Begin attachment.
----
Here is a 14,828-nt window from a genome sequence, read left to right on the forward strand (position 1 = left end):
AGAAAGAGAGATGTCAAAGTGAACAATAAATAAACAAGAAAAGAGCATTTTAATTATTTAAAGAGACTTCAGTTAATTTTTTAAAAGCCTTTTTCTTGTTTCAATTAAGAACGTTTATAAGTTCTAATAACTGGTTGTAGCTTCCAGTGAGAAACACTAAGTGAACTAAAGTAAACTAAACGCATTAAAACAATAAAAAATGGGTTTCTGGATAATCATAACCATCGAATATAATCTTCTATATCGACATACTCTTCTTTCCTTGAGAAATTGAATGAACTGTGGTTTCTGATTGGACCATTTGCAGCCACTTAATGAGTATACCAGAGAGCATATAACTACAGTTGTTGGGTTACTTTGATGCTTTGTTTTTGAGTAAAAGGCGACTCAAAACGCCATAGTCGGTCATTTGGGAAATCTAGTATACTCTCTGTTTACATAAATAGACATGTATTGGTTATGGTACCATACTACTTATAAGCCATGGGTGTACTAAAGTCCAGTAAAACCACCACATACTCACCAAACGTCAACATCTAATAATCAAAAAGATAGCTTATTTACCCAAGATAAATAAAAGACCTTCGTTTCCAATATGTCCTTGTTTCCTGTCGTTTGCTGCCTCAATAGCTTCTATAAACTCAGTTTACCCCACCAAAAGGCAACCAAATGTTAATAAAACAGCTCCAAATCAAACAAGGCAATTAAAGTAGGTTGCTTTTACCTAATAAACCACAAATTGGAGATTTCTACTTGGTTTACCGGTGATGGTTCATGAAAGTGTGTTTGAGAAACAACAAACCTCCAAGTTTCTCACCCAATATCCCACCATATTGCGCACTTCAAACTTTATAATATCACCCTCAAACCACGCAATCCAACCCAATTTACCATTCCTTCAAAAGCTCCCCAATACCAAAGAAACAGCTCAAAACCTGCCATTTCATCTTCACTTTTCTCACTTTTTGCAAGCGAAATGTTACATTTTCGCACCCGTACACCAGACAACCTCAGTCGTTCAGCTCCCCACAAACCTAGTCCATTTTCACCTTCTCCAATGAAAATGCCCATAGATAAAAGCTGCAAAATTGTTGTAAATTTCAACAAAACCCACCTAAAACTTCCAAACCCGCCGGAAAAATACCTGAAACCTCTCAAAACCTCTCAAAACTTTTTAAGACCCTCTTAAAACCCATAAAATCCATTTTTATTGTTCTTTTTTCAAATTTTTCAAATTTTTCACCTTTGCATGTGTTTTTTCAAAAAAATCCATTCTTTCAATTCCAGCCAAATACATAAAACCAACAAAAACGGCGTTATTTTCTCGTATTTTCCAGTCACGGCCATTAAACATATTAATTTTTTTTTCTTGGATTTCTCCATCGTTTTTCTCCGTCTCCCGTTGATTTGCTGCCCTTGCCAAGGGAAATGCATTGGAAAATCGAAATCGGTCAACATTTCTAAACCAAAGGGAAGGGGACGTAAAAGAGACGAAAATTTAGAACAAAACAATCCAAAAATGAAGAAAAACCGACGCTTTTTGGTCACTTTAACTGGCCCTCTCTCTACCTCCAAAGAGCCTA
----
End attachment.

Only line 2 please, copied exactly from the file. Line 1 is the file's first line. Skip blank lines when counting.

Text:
AGAAAGAGAGATGTCAAAGTGAACAATAAATAAACAAGAAAAGAGCATTTTAATTATTTAAAGAGACTTCAGTTAATTTTTTAAAAGCCTTTTTCTTGTTTCAATTAAGAACGTTTATAAGTTCTAATAACTGGTTGTAGCTTCCAGTGAGAAACACTAAGTGAACTAAAGTAAACTAAACGCATTAAAACAATAAAAAATGGGTTTCTGGATAATCATAACCATCGAATATAATCTTCTATATCGACATACTCTTCTTTCCTTGAGAAATTGAATGAACTGTGGTTTCTGATTGGACCATTTGCAGCCACTTAATGAGTATACCAGAGAGCATATAACTACAGTTGTTGGGTTACTTTGATGCTTTGTTTTTGAGTAAAAGGCGACTCAAAACGCCATAGTCGGTCATTTGGGAAATCTAGTATACTCTCTGTTTACATAAATAGACATGTATTGGTTATGGTACCATACTACTTATAAGCCATGGGTGTACTAAAGTCCAGTAAAACCACCACATACTCACCAAACGTCAACATCTAATAATCAAAAAGATAGCTTATTTACCCAAGATAAATAAAAGACCTTCGTTTCCAATATGTCCTTGTTTCCTGTCGTTTGCTGCCTCAATAGCTTCTATAAACTCAGTTTACCCCACCAAAAGGCAACCAAATGTTAATAAAACAGCTCCAAATCAAACAAGGCAATTAAAGTAGGTTGCTTTTACCTAATAAACCACAAATTGGAGATTTCTACTTGGTTTACCGGTGATGGTTCATGAAAGTGTGTTTGAGAAACAACAAACCTCCAAGTTTCTCACCCAATATCCCACCATATTGCGCACTTCAAACTTTATAATATCACCCTCAAACCACGCAATCCAACCCAATTTACCATTCCTTCAAAAGCTCCCCAATACCAAAGAAACAGCTCAAAACCTGCCATTTCATCTTCACTTTTCTCACTTTTTGCAAGCGAAATGTTACATTTTCGCACCCGTACACCAGACAACCTCAGTCGTTCAGCTCCCCACAAACCTAGTCCATTTTCACCTTCTCCAATGAAAATGCCCATAGATAAAAGCTGCAAAATTGTTGTAAATTTCAACAAAACCCACCTAAAACTTCCAAACCCGCCGGAAAAATACCTGAAACCTCTCAAAACCTCTCAAAACTTTTTAAGACCCTCTTAAAACCCATAAAATCCATTTTTATTGTTCTTTTTTCAAATTTTTCAAATTTTTCACCTTTGCATGTGTTTTTTCAAAAAAATCCATTCTTTCAATTCCAGCCAAATACATAAAACCAACAAAAACGGCGTTATTTTCTCGTATTTTCCAGTCACGGCCATTAAACATATTAATTTTTTTTTCTTGGATTTCTCCATCGTTTTTCTCCGTCTCCCGTTGATTTGCTGCCCTTGCCAAGGGAAATGCATTGGAAAATCGAAATCGGTCAACATTTCTAAACCAAAGGGAAGGGGACGTAAAAGAGACGAAAATTTAGAACAAAACAATCCAAAAATGAAGAAAAACCGACGCTTTTTGGTCACTTTAACTGGCCCTCTCTCTACCTCCAAAGAGCCTA